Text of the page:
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Quick Tips for Transforming Your Searches in Splunk


Written by: The Kinney Group Team | Last Updated:

July 8, 2022

Originally Published:

July 9, 2020

Take a moment ask yourself — how efficient are your searches in Splunk?

One of the biggest advantages of Splunk is the speed of which you get your information back. It’s important to maximize that speed so you, your team, and your company get results faster. Now you’re thinking, “Sure, that’d be great. But I don’t have time to be constantly tweaking my searches.” Thankfully, these tips can help. You can find that quick tune-up on speed just by re-ordering your searches.

Transform your Searches

In SPL, there are numerous search commands you can use to tune-up your Splunk searches. Let’s walk through different types of commands, how they make your Splunk environment more efficient, speed up productivity, and get results faster.

In Splunk, there are different commands types like distributed streaming searches, centralized streaming searches, transforming generating, orchestrating and data set processing. Depending on the order of these command types, you can offload some of the searches into the indexer.

Let’s take a look at an example that demonstrates how the command order can really make a difference:

The No-Good Scenario

Take a streaming command, followed by a non-streaming command, followed by another streaming command. With this lineup, the process flows like this — your data travels from your search heard, down to your indexer, and says, “Hey indexer, I want to know about this stuff.” Your indexer goes “Okay, here’s all your stuff.” Now, the search head dumps all of that “stuff” on the third command, which now has to do all of that work.

The Good Scenario

Take a streaming command, followed by a streaming command, followed by a non-streaming command. In this scenario, you’ve lined up your streaming commands. You can stream data down to the indexer, search for the data you need. Then, use that second streaming command to apply those additional filters, clean up the data, and THEN feed the data back up to the search head. With these small adjustments, you’ve made your data streaming process faster and decreased the network load going back and forth. Now, you have cleaner and more efficient results.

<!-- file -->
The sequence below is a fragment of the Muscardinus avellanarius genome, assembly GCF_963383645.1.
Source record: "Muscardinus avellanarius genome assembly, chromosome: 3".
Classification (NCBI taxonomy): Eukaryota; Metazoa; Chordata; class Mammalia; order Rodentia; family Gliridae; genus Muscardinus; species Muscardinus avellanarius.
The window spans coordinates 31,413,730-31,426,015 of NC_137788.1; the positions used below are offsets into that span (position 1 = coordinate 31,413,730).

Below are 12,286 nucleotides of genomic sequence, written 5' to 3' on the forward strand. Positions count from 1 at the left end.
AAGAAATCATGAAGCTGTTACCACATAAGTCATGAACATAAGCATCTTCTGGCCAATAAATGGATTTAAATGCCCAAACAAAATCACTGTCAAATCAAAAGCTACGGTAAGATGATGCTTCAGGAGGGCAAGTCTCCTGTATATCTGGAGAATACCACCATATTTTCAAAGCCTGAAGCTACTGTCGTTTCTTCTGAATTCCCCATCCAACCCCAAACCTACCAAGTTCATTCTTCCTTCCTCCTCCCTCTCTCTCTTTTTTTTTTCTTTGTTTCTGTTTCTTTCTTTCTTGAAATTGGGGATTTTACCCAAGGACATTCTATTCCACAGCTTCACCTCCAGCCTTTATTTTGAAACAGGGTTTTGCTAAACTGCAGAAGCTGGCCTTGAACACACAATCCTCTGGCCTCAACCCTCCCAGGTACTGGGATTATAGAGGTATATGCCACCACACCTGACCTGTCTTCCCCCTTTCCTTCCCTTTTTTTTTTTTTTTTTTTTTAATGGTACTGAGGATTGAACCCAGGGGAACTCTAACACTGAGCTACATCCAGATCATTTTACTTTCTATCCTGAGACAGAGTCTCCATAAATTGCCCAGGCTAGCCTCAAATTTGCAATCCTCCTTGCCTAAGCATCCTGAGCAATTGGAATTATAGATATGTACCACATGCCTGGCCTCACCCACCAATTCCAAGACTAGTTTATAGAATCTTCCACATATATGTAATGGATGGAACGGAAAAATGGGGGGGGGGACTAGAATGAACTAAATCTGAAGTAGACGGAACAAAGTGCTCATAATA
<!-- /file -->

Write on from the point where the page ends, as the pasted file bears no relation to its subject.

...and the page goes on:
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Identify Search Performance

Now that we’ve covered how you can speed up your searches, let’s dig into finding those searches you want to tune-up. Short answer: your job inspector. While any of your current searches are running, you can head into the job inspector and monitor the performance of this search. See below for what to look for in your Splunk job inspector.


Figure 1 - Slow search performance
Figure 1 – Slow search performance


Figure 2 - Fast search performance
Figure 2 – Fast search performance


From these suggestions, here are two key benefits you can take away from optimizing your Splunk transforming commands:

  1. Quicker speed of the search. This alleviates some of the human-hours that searches can take. Even just 30 seconds of saved search time can add up over time.
  2. Make life easier for engineers. We know the role of a Splunk engineer is a demanding one. By optimizing your search commands, you can get results faster and move on to the next item on your very long list.

Make Optimization a Priority

Maybe you’d like to optimize your searches, but frankly, it’s not a top priority on that long list of to-do’s we mentioned earlier. That’s where Kinney Group can jump in and help. At Kinney Group, our Expertise on Demand Service offering does just that (and more). Our engineers have the ability to look through search efficiency, put things in the right order to really optimize your environment, and propose different commands to get different outputs based on best practice. You have the data. We can optimize that data and give you the full picture.

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